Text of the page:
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Oxidative Medicine and Cellular Longevity
Volume 2012 (2012), Article ID 145418, 6 pages
Research Article

Changes of Myogenic Reactive Oxygen Species and Interleukin-6 in Contracting Skeletal Muscle Cells

1College of Sports Science, South China Normal University, Guangzhou 510006, China
2Department of Maternity and Child Health Care, School of Public Health, Sun Yat-Sen University, Guangzhou 510080, China

Received 13 January 2012; Revised 28 February 2012; Accepted 29 February 2012

Academic Editor: Michalis G. Nikolaidis

Copyright © 2012 Hongying Pan et al. This is an open access article distributed under the Creative Commons Attribution License, which permits unrestricted use, distribution, and reproduction in any medium, provided the original work is properly cited.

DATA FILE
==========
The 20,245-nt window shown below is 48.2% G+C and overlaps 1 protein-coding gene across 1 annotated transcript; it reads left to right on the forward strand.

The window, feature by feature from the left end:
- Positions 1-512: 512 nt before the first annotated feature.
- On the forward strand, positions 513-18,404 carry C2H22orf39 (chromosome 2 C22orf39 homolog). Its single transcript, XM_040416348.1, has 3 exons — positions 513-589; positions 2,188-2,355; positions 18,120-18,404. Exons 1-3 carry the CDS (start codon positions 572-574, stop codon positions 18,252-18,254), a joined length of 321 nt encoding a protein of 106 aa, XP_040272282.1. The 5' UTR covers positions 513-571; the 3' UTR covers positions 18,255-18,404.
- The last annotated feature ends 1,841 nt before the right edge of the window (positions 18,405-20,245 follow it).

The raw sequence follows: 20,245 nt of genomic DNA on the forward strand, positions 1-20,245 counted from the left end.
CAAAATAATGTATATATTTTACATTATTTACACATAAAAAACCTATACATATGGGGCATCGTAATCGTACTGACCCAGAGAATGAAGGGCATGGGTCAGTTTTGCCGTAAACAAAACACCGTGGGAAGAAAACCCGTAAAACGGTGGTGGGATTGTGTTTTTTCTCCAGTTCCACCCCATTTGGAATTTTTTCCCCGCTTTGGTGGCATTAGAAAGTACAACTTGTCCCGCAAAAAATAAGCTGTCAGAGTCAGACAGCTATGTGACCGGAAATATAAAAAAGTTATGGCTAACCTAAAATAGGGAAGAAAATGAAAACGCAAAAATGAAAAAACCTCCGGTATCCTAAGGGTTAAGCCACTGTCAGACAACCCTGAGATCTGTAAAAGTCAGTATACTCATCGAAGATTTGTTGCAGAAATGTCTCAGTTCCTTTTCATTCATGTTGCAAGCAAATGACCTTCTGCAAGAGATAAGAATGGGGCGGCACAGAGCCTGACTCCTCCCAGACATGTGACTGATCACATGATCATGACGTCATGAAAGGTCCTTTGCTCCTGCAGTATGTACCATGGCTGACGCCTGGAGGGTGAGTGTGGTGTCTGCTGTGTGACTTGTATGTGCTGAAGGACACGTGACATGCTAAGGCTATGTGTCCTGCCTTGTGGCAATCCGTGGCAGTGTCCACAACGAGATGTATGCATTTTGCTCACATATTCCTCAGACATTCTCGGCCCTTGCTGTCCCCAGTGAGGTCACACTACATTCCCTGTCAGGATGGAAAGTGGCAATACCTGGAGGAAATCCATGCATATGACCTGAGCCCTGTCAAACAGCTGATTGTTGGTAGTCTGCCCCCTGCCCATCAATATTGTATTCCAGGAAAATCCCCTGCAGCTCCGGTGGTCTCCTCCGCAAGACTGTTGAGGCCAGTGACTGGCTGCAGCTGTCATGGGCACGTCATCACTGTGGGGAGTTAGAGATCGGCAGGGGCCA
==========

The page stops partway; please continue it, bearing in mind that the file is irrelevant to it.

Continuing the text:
The aim of this study was to measure changes in myotube reactive oxygen species (ROS) and the production of interleukin (IL)-6 in electrically stimulated mouse C2C12 skeletal muscle cells. After five days of differentiation, myotubes were stimulated using an electrical stimulator set at 45 V at a frequency of 5 Hz, with a pulse width of 20 ms. Acute stimulations were performed for 45, 60, 75, 90, or 120 min in each dish. ROSs were detected in the extracted cells directly using a fluorescent probe. IL-6 mRNA expression in C2C12 myotubes and IL-6 concentration in C2C12 myotube supernatants were determined using real-time PCR and ELISA, respectively. Compared with control cells, ROS generation was significantly increased at 45 min after the onset of stimulation ( ) and continued to increase, reaching a maximum at 120 min. IL-6 mRNA expression and IL-6 concentration in C2C12 cells were significantly increased after 75 min ( ) and 120 min ( ) of electrical stimulation (ES) compared with the control cells. Our data show that a specific ES intensity may modulate ROS accumulation and affect IL-6 gene expression in contracting skeletal muscle cells.